The station was seen as a pro-government, anti-people propaganda machine. Its local nickname was ‘Radio Ashton’, after district commissioner, Des Ashton.
Leigh had told me to regularise this situation as best I could. My strategy was to cleanse programs of explicit propaganda, rebalance the station’s operations to encourage greater listener participation and get ‘recording patrols’ into the villages to improve face to face contact with the people.
In practical terms, my first step was to ease the district commissioner and some of his cohorts off the air and to remove their influence over programs. A police guard, appointed after some earlier altercation, was removed from the studios. We consulted with village leaders and put more Bougainville voices and opinions on air.
We initiated many new programs like Kivung Bilong Wailas (Radio Forum) to broadcast a spectrum of views from listeners and a forthright current affairs program, Tede. Broadcast hours were doubled and we reached out to groups hostile to the station.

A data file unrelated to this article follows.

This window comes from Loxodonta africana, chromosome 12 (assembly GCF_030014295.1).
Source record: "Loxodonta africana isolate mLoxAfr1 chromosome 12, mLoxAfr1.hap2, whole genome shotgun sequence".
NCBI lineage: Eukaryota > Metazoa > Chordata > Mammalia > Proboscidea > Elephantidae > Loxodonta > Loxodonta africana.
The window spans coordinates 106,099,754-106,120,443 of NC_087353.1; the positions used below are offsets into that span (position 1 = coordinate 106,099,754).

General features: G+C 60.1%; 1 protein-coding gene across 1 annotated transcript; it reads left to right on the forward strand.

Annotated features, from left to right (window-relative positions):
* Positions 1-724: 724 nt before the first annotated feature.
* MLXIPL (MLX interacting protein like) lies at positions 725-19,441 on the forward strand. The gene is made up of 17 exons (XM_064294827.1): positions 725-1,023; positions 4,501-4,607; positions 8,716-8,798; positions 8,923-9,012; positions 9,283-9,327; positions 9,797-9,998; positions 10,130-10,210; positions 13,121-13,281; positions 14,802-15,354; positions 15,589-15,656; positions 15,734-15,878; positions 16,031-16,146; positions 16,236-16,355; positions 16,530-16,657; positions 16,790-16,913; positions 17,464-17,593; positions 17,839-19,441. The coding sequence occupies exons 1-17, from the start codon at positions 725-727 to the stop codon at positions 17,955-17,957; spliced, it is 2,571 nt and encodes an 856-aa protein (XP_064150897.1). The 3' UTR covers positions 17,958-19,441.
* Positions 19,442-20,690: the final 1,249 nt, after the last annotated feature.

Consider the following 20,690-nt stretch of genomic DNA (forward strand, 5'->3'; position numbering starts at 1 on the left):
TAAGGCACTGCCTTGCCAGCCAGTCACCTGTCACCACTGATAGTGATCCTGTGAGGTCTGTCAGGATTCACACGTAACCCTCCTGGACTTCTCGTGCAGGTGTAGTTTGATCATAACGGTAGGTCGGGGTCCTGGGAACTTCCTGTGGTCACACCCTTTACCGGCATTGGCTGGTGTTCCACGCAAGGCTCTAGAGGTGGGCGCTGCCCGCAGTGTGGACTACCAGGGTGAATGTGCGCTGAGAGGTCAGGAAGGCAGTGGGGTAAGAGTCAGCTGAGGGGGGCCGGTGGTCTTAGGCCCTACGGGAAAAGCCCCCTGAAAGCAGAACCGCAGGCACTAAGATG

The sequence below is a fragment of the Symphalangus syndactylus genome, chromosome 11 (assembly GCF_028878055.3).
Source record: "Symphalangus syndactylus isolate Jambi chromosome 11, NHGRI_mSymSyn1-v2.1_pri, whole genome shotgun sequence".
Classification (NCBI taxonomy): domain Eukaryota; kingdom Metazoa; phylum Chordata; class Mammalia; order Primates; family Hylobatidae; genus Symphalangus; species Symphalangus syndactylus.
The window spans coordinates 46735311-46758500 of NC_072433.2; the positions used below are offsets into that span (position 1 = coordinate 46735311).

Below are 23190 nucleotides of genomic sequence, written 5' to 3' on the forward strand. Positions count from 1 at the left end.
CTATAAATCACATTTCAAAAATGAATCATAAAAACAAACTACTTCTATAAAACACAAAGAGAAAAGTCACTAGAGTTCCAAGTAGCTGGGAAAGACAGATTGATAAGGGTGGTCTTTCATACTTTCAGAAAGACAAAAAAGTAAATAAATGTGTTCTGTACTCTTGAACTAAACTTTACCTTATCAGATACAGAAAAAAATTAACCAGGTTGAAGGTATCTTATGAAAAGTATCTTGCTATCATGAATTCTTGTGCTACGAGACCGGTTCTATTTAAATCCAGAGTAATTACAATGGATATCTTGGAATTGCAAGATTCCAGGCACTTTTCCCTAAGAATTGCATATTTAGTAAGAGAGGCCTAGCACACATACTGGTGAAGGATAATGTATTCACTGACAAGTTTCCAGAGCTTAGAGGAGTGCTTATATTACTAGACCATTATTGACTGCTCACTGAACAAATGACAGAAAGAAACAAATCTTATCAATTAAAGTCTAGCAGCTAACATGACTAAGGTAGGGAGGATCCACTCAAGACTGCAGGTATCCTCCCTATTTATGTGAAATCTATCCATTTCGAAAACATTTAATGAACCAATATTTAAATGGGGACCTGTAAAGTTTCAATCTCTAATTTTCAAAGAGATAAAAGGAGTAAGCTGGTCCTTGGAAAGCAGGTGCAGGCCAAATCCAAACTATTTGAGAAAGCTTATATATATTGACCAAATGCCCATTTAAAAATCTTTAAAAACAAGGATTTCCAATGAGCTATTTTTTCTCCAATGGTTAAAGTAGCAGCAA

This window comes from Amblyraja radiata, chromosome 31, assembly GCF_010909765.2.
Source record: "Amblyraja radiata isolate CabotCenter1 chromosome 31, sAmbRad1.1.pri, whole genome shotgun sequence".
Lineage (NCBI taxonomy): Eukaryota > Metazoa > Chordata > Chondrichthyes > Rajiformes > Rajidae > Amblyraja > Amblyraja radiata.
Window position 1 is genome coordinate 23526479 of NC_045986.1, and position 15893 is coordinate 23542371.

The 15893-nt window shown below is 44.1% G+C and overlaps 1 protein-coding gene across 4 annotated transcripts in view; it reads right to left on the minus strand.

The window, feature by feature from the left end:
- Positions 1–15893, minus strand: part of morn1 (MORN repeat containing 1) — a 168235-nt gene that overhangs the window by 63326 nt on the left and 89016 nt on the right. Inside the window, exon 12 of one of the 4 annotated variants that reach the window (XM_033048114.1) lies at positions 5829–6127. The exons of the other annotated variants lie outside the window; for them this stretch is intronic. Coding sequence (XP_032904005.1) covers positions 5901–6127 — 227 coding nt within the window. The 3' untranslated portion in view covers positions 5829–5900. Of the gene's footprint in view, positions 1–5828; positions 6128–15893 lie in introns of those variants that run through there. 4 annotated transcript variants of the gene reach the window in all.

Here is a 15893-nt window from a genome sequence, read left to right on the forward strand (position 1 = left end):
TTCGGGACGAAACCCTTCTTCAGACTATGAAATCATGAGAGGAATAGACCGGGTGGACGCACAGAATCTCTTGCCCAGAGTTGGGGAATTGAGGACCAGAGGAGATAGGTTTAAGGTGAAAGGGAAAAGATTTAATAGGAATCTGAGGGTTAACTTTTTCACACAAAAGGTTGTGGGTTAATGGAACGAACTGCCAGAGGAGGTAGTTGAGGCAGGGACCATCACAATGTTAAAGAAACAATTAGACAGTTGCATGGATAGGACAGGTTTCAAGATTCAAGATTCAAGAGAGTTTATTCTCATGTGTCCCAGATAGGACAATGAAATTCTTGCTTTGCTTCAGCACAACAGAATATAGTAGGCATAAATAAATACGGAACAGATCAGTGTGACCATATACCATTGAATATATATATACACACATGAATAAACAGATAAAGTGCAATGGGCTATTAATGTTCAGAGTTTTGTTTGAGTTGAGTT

This all put more pressure on the staff but they seemed to enjoy the challenge.
Regular outdoor concerts and string band and dance contests were introduced, and we sent ‘patrols’ into rural areas armed only with tape recorders to record music, traditional, legends and interviews.
I was also determined to recruit and train more Bougainvilleans to work at the station, especially from those disaffected areas affected by the development of the mine. Most of our staff to that point had come from the north.
Receiving my memo proposing this step, the matchless Jim Leigh called me on the radio-telephone to proffer some advice.
“Father, there are only three rules in interviewing staff,” he lectured. “One, be rational not emotional. Two, put them under pressure. Three, check their references. Over.”
As luck had it, Jim was in Kieta for his annual inspection of the station a month or so later when one of the young hopefuls came in for her interview.